“To be hopeful in bad times is not being foolishly romantic. It is based on the fact that human history is a history not only of competition and cruelty but of compassion, sacrifice, courage, kindness.” – Howard Zinn

So much promise and hope, and yet so much, still, of all the worst of us. That is, though, the stuff activism is made of, I suppose. While so much is so good, with many dear friends and promising small-scale commons, our little household has also been dealt with a whole lot of shit over the last year, as we came up against a hostile and profoundly aggressive radicalism that seems to be more interested in inventing ever more enemies for itself than in building alternative communities of solidarity, mutual aid and respect. Continue Reading »


The End Times

I’m about to start reading Slavoj Zizek’s Living in the End Times. And as I look at it there on the side table, I filter through the news of the day, watching the devastation in Japan following its recent massive earthquake. The world changes, sometimes slowly, sometimes cataclysmically, and there seems no question to me that we are well into a dramatic geologic and ecological upheaval. Continue Reading »

More on the whole Jesus-theme today. Over the past few months I’ve read a couple of books dealing with the Jesus thing – Slavoj Zizek’s The Puppet and the Dwarf and Terry Eagleton’s Reason, Faith and Revolution: two books coming out of radical secular political traditions that grapple with the meat and potatoes of faith in general and Christian faith in particular, and do so with insight and with respect, both of which are all too rare in leftist treatments of religion. I also picked up Eagleton’s critical annotation of the Gospels – his contributions being an introduction and notes of interpretation and commentary appended to the biblical text. And I’d highly recommend all of these, though for different folks and different reasons. Continue Reading »

Everything that gets written on this blog is stream-of-consciousness. I sit down, I start typing, and at some point I stop typing. That’s it. Which is why there are typos, which is why it is sometimes way beyond dull, and which is why these little posts are, at their best, unpolished and kinda rambly and, at their worst, incoherent babble. But so be it.

It’s interesting though, how little thoughts turn into one another, the process of weird association in the brain that leaves us thinking what we are thinking. Today, then, an example of how such strangeness happens, this being the true story of my own brain’s journey along a few meandering pathways. Continue Reading »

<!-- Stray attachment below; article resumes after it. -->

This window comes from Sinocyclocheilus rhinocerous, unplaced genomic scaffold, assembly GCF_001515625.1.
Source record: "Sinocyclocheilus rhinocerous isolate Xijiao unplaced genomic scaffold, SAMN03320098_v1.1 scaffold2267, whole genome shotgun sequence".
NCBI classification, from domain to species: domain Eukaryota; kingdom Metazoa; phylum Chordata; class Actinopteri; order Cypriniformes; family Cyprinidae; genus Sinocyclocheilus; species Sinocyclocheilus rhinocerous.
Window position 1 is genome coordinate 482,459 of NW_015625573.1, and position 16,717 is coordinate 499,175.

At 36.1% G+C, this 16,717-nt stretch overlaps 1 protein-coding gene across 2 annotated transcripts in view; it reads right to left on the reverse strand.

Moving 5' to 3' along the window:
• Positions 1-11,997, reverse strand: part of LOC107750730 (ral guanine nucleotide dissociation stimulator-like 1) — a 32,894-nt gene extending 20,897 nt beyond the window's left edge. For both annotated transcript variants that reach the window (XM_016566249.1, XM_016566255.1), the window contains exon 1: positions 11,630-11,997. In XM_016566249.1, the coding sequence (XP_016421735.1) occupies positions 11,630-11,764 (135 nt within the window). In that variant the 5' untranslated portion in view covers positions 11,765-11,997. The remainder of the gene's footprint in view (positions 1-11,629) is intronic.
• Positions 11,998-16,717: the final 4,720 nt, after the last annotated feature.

It is International Women’s Day today. Originally called International Working Women’s Day, it was an explicitly working class day of honour when first celebrated 100 years ago. And IWD remains of particular importance for the Left, one of those days to remember past struggles, to pay due homage to those women – strugglers and diehards – who continue to resist and continue to hope big. But something more, too – a day to simply recognize the unpaid and so often invisible labour performed by women around the world to sustain their communities.

Today, personally, a moment to remember some of the outstanding women I have known. By no means all of them, nor even those I have known the best. But a few who cross my mind this morning as I take a moment to reflect. Continue Reading »

Been on a bit of Jesus thing lately. Thinking about religion, considering the role it plays in our understandings of the world, its function as an ethical code, a yearning for something more, a mark of community boundaries and so on. And generally considering the importance that religious symbols and religious communities have had at various time in my life. Continue Reading »

Been spending a bit of time each day with the new book project at http://requiredreadings.ca

As I’ve posted here before, it’s a page on which Meg and I are putting together a list culturally-significant writings across genres – fiction, non-fiction, poetry and plays. It’s a hell of a lot of work – the list sits at around 700 texts currently, and we know we are missing a whole lot. More, though, the task now is to write brief posts on every single item – not summaries, necessarily, but a couple of paragraphs on why the text is important and how it is had a lasting impact on the general consciousness. They are pretty quick to do, but I am fast realizing that it’s gonna be a long long while before I have everything up to date and can just do ongoing maintenance. I got Tarzan of the Apes up today, following yesterday’s foray into Gregor Mendel’s Experiments on Plant Hybridization and Wednesday’s Romeo and Juliet. But with 11 books down and hundreds more to go, it’s clearly going to be a slog. Continue Reading »